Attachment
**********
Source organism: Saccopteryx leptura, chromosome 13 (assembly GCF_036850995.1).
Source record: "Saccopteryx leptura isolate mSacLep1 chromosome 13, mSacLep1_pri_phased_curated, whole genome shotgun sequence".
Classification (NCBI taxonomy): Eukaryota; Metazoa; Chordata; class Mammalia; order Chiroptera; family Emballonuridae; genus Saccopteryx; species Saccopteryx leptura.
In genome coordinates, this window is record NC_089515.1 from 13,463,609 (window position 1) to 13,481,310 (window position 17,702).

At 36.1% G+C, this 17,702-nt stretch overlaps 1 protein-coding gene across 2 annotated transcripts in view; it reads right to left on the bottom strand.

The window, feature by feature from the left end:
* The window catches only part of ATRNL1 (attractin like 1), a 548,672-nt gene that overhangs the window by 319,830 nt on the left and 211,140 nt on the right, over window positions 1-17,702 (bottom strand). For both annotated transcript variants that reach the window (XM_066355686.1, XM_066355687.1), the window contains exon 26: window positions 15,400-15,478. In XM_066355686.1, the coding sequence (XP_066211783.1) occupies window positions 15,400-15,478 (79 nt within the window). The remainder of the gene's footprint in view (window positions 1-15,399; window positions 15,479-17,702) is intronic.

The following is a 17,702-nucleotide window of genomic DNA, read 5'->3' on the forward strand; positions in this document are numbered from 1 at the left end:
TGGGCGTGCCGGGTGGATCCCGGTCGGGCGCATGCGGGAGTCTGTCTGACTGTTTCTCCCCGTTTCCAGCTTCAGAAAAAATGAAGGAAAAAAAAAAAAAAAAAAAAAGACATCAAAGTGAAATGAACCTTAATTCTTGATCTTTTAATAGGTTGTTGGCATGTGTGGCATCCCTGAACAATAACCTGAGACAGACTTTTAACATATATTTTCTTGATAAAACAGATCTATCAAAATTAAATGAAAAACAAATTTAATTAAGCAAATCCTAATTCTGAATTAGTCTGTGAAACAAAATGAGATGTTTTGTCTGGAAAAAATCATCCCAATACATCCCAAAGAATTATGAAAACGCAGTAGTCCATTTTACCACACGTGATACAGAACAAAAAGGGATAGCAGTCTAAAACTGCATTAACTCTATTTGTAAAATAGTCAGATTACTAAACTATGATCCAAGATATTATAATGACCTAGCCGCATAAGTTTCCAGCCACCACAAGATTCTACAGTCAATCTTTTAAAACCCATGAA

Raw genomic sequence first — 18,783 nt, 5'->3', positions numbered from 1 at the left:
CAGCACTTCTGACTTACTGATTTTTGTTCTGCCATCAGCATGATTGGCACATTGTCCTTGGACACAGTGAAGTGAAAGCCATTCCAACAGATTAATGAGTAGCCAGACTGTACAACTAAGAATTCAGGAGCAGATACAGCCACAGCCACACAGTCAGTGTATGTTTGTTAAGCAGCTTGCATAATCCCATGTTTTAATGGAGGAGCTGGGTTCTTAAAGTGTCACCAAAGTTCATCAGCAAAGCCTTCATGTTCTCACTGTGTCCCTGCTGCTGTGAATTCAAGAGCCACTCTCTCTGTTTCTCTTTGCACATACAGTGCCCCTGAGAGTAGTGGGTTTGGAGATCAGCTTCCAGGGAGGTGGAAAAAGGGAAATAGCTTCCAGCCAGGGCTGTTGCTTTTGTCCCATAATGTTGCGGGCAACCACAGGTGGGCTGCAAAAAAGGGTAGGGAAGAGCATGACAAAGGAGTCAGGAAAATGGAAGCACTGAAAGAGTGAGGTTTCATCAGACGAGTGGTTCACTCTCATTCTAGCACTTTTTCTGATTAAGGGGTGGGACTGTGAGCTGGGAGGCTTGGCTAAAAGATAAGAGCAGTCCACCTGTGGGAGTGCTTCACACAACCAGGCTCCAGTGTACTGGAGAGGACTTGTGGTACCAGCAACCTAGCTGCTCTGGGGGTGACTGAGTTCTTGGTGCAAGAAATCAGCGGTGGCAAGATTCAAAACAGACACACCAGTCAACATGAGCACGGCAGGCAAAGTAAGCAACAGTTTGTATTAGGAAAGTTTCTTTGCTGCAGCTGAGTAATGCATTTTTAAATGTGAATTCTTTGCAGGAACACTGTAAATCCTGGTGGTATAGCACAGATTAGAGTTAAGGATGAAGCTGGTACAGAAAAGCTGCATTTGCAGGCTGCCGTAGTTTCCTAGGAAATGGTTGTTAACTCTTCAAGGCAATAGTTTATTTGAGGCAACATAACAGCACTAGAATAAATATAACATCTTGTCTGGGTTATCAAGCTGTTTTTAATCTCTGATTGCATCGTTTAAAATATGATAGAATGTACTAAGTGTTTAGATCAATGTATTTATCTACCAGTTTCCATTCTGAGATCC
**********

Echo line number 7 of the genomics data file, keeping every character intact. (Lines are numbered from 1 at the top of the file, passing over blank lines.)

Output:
* The window catches only part of ATRNL1 (attractin like 1), a 548,672-nt gene that overhangs the window by 319,830 nt on the left and 211,140 nt on the right, over window positions 1-17,702 (bottom strand). For both annotated transcript variants that reach the window (XM_066355686.1, XM_066355687.1), the window contains exon 26: window positions 15,400-15,478. In XM_066355686.1, the coding sequence (XP_066211783.1) occupies window positions 15,400-15,478 (79 nt within the window). The remainder of the gene's footprint in view (window positions 1-15,399; window positions 15,479-17,702) is intronic.